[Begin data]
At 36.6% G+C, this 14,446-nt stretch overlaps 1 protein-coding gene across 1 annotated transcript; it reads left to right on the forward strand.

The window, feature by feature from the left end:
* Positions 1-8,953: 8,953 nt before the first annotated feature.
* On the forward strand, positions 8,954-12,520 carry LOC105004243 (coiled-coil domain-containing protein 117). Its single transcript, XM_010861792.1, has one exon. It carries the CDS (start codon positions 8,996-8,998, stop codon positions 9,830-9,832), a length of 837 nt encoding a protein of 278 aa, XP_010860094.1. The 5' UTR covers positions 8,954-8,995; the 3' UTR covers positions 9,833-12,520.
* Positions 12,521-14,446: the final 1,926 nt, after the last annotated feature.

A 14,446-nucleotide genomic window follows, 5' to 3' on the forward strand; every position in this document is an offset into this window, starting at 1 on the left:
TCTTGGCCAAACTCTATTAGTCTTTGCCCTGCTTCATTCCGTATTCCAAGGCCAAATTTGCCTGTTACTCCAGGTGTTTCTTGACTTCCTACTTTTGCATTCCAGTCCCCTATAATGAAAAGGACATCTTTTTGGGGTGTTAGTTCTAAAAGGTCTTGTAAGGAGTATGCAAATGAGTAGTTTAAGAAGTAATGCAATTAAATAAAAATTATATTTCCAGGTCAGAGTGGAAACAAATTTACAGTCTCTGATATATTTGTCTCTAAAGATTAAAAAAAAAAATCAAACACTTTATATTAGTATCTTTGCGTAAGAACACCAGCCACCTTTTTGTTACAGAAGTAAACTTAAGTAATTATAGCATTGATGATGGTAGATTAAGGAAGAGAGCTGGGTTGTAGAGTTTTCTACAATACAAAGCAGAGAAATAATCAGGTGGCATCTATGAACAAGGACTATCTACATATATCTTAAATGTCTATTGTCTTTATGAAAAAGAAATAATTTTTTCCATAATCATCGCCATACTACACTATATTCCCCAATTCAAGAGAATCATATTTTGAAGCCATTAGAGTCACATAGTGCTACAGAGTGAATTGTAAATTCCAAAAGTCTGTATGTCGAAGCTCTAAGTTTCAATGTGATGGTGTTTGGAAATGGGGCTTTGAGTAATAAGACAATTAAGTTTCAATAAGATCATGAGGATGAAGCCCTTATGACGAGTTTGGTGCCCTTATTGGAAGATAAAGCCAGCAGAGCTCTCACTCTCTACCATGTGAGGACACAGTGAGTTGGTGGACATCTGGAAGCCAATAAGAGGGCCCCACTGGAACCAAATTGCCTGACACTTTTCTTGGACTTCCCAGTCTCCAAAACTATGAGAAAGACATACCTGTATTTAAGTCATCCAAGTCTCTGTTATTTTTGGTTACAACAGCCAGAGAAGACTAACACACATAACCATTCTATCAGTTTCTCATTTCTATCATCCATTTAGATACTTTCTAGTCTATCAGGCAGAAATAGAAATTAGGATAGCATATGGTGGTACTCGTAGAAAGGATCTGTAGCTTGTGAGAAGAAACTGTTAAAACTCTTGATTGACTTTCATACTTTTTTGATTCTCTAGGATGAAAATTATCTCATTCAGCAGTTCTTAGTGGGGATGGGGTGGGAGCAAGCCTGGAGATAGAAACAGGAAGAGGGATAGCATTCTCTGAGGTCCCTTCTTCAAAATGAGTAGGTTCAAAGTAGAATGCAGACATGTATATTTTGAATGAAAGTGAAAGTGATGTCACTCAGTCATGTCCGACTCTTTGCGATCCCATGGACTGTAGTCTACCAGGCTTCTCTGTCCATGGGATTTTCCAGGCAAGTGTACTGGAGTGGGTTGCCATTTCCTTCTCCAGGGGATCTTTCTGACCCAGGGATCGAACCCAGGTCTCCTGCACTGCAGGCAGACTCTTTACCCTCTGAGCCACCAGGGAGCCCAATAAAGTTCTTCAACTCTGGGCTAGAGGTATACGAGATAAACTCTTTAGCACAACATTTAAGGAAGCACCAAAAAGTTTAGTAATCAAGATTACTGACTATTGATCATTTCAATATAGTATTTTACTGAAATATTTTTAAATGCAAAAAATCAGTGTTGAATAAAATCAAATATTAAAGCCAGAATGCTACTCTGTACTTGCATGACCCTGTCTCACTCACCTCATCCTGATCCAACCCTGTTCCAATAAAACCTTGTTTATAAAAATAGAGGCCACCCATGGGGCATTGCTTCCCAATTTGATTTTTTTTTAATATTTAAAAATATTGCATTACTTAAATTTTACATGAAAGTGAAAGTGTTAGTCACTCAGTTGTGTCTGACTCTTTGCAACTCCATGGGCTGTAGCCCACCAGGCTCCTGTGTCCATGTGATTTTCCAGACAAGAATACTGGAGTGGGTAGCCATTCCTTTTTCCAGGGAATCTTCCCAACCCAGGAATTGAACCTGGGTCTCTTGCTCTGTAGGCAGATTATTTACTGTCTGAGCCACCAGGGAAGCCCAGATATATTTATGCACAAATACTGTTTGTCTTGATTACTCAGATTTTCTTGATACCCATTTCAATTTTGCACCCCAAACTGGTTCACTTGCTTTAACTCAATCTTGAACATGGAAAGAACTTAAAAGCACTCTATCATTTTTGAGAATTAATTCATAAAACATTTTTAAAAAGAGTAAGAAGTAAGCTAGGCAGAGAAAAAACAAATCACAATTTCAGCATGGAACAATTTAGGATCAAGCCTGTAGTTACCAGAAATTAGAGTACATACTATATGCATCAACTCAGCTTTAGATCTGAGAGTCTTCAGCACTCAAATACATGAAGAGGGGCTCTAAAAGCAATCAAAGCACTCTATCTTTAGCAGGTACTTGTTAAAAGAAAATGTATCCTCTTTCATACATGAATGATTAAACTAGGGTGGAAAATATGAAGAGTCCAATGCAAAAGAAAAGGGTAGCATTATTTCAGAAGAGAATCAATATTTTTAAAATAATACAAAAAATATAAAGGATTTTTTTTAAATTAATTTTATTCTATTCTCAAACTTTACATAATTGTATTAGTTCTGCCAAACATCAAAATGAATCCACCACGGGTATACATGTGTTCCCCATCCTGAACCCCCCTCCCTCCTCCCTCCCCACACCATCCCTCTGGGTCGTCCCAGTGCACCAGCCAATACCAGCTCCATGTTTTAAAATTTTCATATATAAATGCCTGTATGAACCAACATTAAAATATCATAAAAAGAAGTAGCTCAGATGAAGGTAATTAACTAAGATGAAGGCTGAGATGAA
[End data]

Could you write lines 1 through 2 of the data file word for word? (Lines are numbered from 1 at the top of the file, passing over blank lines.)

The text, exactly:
At 36.6% G+C, this 14,446-nt stretch overlaps 1 protein-coding gene across 1 annotated transcript; it reads left to right on the forward strand.

The window, feature by feature from the left end: